Blogs provide an unprecedented opportunity for anyone interested in studying the human condition to learn more about the lives of others. In this regard the blogging community is able to provide mental health professionals with a unique opportunity to learn more about how people think, live and feel.

With regard to teenagers, positive aspects of blogging certainly exist in terms of how it aids self-reflection and may help young people to define their self identity, but the negative aspects cannot be ignored. In this respect parents and educators need to be aware of the high levels of self-disclosure that some teenagers willingly engage in, and the ramifications of this for individuals and families.

If you are interested in reading more blogs from around the world, Google now has a blog search located at

Blog terminology

While the term blog is a contraction of Web log, blog can also be used as a verb, meaning to maintain or add content to a blog:

  • Blogger – the person who writes in the blog.
  • Vlog – a blog comprising of videos.
  • Photoblog – a blog comprising of photos.
  • Linklog – a blog comprising of links to other sites
    (Most blogs are primarily textual with some photos)
  • Blogroll – a list of a blogger’s favourite blogs, usually appearing down the side.
  • Blogosphere – the blogging community.
  • Post – to write in a blog.


  • American Association of University Women (AAUW), (2000). Tech savvy: Educating Girls in the New Computer Age, American Association of University Women Educational Foundation, Washington, DC. Source:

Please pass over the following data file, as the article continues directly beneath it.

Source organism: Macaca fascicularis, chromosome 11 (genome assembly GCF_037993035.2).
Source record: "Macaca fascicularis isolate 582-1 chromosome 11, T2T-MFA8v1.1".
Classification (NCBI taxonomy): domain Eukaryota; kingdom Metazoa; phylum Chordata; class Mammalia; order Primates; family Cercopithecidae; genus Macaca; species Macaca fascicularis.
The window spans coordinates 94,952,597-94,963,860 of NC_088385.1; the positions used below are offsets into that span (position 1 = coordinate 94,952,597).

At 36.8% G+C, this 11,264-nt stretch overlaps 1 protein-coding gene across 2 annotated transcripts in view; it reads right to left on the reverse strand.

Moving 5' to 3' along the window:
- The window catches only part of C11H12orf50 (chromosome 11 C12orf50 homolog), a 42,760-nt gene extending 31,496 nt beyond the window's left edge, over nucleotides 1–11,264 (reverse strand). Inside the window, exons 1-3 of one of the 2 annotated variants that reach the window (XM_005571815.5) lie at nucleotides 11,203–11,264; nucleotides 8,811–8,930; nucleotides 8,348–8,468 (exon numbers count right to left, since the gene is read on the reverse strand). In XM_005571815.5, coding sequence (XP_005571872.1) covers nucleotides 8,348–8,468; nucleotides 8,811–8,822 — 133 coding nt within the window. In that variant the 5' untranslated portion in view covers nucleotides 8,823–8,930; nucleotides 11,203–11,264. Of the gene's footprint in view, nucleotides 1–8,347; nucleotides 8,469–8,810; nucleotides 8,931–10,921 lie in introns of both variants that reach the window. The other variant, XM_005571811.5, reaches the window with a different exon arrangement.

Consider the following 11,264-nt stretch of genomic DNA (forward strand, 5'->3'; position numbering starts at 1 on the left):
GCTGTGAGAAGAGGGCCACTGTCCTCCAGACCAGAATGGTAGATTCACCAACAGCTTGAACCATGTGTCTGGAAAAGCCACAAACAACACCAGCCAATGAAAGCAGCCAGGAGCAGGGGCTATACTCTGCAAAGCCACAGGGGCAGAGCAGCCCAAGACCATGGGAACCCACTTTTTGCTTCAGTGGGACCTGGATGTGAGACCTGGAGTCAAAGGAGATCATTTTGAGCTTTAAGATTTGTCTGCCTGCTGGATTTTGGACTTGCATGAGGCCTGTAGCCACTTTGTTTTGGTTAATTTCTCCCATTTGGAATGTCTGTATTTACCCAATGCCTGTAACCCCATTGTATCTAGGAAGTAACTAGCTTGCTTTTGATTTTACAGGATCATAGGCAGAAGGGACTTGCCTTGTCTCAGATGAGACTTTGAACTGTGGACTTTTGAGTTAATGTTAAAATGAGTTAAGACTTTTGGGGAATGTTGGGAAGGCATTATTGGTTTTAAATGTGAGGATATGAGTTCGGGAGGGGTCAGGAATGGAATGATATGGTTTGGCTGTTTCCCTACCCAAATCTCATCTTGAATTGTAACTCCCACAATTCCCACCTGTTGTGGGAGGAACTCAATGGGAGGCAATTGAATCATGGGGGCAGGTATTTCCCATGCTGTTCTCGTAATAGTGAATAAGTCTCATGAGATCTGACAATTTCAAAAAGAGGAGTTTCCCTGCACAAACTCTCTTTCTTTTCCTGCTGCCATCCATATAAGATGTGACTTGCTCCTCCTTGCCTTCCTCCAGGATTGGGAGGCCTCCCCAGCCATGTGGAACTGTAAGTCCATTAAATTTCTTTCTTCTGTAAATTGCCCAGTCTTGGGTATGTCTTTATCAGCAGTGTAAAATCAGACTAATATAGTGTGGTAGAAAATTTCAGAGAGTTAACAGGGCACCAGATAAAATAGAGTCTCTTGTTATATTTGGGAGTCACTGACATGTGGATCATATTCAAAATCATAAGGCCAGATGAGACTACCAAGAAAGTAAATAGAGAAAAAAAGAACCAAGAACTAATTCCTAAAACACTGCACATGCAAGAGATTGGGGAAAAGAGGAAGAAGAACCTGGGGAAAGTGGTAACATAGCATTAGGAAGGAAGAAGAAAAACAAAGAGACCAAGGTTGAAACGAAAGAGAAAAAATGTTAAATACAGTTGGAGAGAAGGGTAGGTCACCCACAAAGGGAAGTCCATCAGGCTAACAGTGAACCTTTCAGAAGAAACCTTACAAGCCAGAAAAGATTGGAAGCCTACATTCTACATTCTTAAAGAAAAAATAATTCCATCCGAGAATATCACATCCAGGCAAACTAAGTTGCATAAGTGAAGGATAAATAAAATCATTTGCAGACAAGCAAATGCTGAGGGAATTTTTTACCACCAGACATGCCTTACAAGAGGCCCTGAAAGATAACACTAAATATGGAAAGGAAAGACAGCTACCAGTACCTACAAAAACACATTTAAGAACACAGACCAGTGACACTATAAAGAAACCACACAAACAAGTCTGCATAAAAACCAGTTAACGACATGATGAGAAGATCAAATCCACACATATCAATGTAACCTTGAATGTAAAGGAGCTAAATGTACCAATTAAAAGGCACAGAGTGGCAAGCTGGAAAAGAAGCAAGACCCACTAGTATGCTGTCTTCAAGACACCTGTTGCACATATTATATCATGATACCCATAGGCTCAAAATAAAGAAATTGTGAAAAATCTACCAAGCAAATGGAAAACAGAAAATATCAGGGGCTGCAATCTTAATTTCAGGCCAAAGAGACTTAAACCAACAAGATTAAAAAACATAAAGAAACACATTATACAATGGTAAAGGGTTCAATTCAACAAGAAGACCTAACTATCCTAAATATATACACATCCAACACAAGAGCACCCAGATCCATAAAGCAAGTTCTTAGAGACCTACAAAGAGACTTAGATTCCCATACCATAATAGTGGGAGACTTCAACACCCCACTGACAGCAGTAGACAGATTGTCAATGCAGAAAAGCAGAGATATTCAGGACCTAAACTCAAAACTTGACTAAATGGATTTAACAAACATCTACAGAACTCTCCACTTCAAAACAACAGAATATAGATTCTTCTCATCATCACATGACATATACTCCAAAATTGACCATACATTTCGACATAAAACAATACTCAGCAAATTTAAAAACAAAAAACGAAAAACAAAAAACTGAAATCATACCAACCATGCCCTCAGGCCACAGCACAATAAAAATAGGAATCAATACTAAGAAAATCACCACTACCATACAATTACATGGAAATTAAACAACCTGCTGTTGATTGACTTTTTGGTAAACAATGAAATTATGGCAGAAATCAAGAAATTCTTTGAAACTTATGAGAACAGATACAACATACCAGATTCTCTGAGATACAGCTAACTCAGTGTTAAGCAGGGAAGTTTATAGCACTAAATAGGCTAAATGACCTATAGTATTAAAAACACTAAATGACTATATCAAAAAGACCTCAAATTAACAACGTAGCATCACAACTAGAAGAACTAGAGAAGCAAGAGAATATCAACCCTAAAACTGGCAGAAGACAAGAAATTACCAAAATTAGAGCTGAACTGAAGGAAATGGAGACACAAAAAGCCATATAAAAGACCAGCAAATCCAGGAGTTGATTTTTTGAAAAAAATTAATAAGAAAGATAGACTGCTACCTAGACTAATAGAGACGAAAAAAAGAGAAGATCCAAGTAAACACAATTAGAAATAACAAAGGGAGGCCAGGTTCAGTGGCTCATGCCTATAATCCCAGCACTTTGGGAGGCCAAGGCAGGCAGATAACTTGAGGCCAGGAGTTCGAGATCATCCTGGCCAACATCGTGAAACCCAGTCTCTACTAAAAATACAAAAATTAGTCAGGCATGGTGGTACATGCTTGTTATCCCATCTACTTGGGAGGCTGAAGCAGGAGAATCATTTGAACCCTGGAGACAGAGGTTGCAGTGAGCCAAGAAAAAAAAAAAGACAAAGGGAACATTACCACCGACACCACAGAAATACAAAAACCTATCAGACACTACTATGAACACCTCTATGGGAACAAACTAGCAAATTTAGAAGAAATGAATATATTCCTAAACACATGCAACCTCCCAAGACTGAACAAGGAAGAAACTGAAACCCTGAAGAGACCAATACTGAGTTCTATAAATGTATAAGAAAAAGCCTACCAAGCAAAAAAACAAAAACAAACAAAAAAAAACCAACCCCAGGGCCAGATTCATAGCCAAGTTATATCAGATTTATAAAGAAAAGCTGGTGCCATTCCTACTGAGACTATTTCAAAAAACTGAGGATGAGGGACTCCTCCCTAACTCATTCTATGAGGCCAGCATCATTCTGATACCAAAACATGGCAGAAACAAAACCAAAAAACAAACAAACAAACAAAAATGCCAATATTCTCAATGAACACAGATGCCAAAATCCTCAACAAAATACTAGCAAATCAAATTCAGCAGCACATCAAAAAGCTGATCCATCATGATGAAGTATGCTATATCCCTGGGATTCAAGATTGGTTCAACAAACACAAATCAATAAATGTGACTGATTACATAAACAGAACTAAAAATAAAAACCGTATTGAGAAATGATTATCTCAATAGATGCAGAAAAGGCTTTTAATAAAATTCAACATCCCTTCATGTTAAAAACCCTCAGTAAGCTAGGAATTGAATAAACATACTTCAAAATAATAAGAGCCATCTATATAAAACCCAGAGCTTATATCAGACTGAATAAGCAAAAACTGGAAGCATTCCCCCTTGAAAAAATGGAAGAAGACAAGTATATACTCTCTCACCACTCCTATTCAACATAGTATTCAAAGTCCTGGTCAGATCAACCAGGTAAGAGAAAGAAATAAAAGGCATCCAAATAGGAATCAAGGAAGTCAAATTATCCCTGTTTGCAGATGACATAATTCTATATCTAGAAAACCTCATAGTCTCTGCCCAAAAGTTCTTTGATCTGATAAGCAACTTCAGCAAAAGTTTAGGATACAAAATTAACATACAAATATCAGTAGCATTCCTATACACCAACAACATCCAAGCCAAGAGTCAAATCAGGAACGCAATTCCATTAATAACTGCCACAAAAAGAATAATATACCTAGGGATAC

• Dring, N. (2002). Personal Home Pages on the Web: A review of research. Journal of Computer-Mediated Communication, Vol 7, No. 3. Source:
  • Herring, S.C. Kouper, I., Scheidt, L.A. Wright, E.L. (2004). Women and Children Last: The Discursive Construction of Weblogs. Source:
  • Huffaker, D.A. and Calvert, S. L. (2005). Gender, Identity and Language Use in Teenage Blogs, Journal of Computer-Mediated Communication, Vol 10, No. 2. Source:
  • Lave, J. and Wenger, E. (1991). Situated Learning: Legitimate Peripheral Participation. Cambridge University Press, Cambridge.
  • Lenhart, A., Horrigan, J., Raine, L. and Allen, K. (2003). The Evershifting Internet Population, a report commissioned for The Pew Internet and American Life Project. Washington, DC. <> (Accessed 2 June, 2004).
  • Rainie, L. and Horrigan, J. (2005). A Decade of Adoption: How the Internet has woven itself into daily life, a Pew Internet Projects contribution to Trends 2005. Source:

Author: Angela Lewis (January 2006)